One thing that has really stood out to me about Prisma is how fast it feels — just make changes to your schema, apply it with
npx prisma db push, test your server-side code, and repeat. No need to worry about migrations or losing your data. And even if you have to reset your DB, you can re-populate it easily by setting up a simple DB seeding command.
How to learn Prisma?
Going back to the point I made at the start of this post — databases are hard, but Prisma won’t magically make them trivial either. Don’t get me wrong, it makes working with DBs a lot easier, but you’ll still need to do some work to get familiar with these tools.
If you’re just getting started, I can’t recommend Web Dev Simplified’s Learn Prisma in 60 minutes video highly enough. It’s an expertly-made tutorial that covers all of the topics in this post in greater detail (and tons more that I’ve probably forgotten about) in just under an hour.
Once again, I’ll refer you to the Prisma docs, specifically the Guides section, which has several detailed articles that cover just about anything, from seeding your database to deploying it to production.
Local development workflow
Also, I think it’s worth pointing out what the typical Prisma workflow looks like:
- Create a schema, either by writing one yourself or by introspecting an existing database.
- Push the schema to your database using Prisma Migrate.
- Generate the client library (usually done automatically during the previous step).
- Run your DB queries using the Prisma Client ORM in your server-side application code.
You’ll be following the workflow above as you’re prototyping your database and doing local development. As you get used to running queries with the ORM, updating the schema, and applying migrations, this workflow should become second nature after a while.
Integrating Prisma into my personal projects
As I’ve covered in a previous post, I’ve been devoting a lot of time over the past year to learning full-stack web dev, and I’ve been really hyped about learning TypeScript and TS-related stuff like the T3 stack. In fact, Prisma is one of the main technologies used in the T3 stack due to its robust type safety.
And as I’ve mentioned at the beginning of this post, I hate the traditional SQL workflow. It’s slow, tedious, error-prone, and just plain hard AF. I knew I needed to look for an alternative, but NoSQL DBs didn’t seem like a suitable replacement either.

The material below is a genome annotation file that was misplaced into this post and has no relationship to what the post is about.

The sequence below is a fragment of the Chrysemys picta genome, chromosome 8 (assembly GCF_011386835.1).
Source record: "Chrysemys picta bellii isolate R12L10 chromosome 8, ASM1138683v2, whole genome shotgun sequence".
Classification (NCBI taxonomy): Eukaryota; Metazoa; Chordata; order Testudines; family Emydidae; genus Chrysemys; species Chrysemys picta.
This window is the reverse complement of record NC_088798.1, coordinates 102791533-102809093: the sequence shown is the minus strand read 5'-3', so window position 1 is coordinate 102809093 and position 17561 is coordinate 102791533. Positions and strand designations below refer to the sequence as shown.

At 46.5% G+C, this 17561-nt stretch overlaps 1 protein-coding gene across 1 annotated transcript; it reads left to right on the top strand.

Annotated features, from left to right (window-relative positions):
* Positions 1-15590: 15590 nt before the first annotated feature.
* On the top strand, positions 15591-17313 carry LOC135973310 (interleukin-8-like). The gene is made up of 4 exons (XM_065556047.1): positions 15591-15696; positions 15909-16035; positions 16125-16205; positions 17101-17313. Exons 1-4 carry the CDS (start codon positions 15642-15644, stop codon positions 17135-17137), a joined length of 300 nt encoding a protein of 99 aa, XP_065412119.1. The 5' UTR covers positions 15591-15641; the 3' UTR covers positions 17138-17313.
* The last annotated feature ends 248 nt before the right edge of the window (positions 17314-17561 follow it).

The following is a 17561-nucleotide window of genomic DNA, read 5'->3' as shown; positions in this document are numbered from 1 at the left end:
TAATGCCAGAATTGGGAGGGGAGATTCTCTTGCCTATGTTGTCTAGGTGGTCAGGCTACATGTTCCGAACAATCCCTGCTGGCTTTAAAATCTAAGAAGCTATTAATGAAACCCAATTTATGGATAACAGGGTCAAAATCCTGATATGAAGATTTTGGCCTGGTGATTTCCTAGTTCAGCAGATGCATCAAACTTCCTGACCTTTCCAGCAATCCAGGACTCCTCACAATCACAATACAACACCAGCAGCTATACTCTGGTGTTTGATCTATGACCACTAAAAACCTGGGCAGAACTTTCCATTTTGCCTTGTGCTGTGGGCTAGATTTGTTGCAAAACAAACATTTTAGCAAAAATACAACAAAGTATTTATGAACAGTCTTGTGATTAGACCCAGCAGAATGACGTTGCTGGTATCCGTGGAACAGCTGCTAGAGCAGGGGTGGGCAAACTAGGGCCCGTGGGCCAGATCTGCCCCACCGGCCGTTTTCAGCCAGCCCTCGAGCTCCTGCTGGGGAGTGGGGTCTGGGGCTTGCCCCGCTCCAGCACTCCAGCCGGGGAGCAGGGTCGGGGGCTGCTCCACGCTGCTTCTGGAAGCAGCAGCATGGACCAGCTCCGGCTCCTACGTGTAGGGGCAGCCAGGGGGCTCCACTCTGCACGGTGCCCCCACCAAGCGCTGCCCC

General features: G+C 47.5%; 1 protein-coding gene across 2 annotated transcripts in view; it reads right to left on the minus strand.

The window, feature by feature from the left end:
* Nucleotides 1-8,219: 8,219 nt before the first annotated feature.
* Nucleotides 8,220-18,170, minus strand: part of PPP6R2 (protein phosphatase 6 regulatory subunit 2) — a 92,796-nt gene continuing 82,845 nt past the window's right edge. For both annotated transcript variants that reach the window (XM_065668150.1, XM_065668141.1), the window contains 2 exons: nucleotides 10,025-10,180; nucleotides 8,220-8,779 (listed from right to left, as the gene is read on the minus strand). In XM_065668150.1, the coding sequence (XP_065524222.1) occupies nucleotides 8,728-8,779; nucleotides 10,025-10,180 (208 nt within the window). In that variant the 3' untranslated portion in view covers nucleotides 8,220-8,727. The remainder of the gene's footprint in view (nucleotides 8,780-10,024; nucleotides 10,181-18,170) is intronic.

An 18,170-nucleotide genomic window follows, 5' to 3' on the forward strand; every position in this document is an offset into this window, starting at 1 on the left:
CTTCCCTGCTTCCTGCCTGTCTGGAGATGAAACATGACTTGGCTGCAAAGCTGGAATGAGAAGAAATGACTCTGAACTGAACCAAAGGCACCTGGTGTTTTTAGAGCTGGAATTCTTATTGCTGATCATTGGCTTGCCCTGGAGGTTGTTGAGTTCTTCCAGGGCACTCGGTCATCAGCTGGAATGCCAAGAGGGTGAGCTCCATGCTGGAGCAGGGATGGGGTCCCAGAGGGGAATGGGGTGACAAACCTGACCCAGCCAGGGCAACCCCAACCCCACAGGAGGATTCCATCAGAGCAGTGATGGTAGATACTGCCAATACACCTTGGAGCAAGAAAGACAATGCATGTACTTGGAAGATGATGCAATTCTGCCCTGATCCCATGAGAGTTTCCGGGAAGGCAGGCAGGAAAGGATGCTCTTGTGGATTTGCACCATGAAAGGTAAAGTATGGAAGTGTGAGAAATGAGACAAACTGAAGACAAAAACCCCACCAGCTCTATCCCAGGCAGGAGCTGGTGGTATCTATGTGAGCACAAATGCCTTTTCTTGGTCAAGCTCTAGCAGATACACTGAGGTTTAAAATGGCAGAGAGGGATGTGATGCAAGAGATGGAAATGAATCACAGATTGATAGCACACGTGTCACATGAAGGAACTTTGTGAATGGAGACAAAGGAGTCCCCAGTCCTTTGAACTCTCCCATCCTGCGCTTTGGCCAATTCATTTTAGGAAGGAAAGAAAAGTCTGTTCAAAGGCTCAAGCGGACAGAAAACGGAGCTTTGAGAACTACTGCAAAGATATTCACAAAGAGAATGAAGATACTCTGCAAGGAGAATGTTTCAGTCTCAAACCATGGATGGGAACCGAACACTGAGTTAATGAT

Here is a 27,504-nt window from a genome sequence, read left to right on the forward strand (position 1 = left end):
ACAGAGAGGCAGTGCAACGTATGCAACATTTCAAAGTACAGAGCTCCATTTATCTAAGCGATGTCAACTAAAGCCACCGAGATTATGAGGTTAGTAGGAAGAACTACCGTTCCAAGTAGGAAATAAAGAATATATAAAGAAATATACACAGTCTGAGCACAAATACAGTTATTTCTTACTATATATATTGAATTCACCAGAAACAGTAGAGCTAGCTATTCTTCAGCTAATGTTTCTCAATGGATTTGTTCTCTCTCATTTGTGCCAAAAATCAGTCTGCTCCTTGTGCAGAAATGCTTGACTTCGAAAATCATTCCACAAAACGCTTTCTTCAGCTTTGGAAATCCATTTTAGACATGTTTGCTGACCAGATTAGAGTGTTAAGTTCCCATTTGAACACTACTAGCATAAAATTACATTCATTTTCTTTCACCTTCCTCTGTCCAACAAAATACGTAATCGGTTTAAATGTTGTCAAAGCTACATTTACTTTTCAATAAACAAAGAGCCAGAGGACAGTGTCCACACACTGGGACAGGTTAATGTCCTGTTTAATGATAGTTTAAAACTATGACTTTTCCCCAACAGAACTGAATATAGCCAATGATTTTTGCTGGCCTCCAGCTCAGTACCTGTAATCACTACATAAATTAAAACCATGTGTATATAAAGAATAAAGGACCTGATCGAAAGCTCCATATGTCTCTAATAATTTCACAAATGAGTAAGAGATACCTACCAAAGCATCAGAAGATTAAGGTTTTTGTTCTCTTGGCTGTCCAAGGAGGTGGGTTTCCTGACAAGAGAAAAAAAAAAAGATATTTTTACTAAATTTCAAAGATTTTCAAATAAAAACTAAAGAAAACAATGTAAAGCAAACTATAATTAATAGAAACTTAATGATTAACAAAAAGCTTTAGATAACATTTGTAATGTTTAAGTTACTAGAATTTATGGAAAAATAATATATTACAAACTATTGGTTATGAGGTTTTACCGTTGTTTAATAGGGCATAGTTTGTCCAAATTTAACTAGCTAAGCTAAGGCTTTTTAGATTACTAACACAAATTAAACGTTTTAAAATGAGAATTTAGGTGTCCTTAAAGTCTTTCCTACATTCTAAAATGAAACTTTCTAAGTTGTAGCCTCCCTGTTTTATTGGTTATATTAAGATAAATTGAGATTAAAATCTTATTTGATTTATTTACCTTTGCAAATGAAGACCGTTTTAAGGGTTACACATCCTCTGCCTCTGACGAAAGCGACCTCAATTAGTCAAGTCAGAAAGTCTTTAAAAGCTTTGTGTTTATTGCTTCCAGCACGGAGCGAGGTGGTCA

LuccaBoard — learning the API
I was looking to improve my DB development workflow and I had heard about Prisma from watching YouTube videos from Fireship, Ben Awad and Theo, so I felt it was worth giving it a shot. This was back in September 2022, and at the time I was building LuccaBoard, a Reddit-like comments section app with a React frontend, a Node.js + Express backend, and a SQLite database.
If possible, I highly recommend incrementally learning and adopting Prisma by integrating it into existing projects, which I did by migrating the app’s backend from vanilla JS and
better-sqlite3 to TypeScript and Prisma. I started by installing it from NPM and running
npx prisma db pull to introspect my SQLite DB and generate a schema. By introspection an existing DB, I only had to worry about learning the Prisma ORM syntax and could leave the schema part for a later project. This proved to be a really nice way to break down the Prisma learning curve into smaller and more manageable chunks, which made the process a lot easier.
Now, I’ll admit, it took me a while to get familiar with the ORM’s API, but it’s still pretty straightforward for the most part. Methods like
.findMany() replace SQL’s
INSERT, and so on. Relation queries are a bit confusing at first: joining tables through read operations can be done through nested reads. You can also use nested writes for creating multiple related records in a single query, and also link or unlink two distinct models together by connecting/disconnecting existing records